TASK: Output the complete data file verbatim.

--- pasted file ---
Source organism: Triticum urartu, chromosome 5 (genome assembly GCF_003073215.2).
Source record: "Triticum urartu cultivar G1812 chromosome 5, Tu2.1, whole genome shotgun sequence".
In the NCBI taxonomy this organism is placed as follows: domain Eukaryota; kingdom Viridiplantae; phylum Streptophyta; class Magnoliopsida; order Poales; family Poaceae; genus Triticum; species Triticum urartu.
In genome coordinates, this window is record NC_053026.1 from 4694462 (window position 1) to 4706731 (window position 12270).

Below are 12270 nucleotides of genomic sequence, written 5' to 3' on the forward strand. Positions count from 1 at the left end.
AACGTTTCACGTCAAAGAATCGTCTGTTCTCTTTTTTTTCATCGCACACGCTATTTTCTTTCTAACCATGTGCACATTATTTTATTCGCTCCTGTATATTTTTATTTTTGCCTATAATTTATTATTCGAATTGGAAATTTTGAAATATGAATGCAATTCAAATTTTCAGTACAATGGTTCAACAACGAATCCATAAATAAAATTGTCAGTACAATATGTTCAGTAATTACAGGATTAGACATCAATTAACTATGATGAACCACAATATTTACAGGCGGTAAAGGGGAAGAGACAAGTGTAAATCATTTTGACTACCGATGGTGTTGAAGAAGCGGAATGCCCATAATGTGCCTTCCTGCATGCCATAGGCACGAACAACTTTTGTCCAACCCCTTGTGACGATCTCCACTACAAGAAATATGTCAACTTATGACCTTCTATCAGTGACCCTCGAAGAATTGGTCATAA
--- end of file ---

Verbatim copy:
Source organism: Triticum urartu, chromosome 5 (genome assembly GCF_003073215.2).
Source record: "Triticum urartu cultivar G1812 chromosome 5, Tu2.1, whole genome shotgun sequence".
In the NCBI taxonomy this organism is placed as follows: domain Eukaryota; kingdom Viridiplantae; phylum Streptophyta; class Magnoliopsida; order Poales; family Poaceae; genus Triticum; species Triticum urartu.
In genome coordinates, this window is record NC_053026.1 from 4694462 (window position 1) to 4706731 (window position 12270).

Below are 12270 nucleotides of genomic sequence, written 5' to 3' on the forward strand. Positions count from 1 at the left end.
AACGTTTCACGTCAAAGAATCGTCTGTTCTCTTTTTTTTCATCGCACACGCTATTTTCTTTCTAACCATGTGCACATTATTTTATTCGCTCCTGTATATTTTTATTTTTGCCTATAATTTATTATTCGAATTGGAAATTTTGAAATATGAATGCAATTCAAATTTTCAGTACAATGGTTCAACAACGAATCCATAAATAAAATTGTCAGTACAATATGTTCAGTAATTACAGGATTAGACATCAATTAACTATGATGAACCACAATATTTACAGGCGGTAAAGGGGAAGAGACAAGTGTAAATCATTTTGACTACCGATGGTGTTGAAGAAGCGGAATGCCCATAATGTGCCTTCCTGCATGCCATAGGCACGAACAACTTTTGTCCAACCCCTTGTGACGATCTCCACTACAAGAAATATGTCAACTTATGACCTTCTATCAGTGACCCTCGAAGAATTGGTCATAA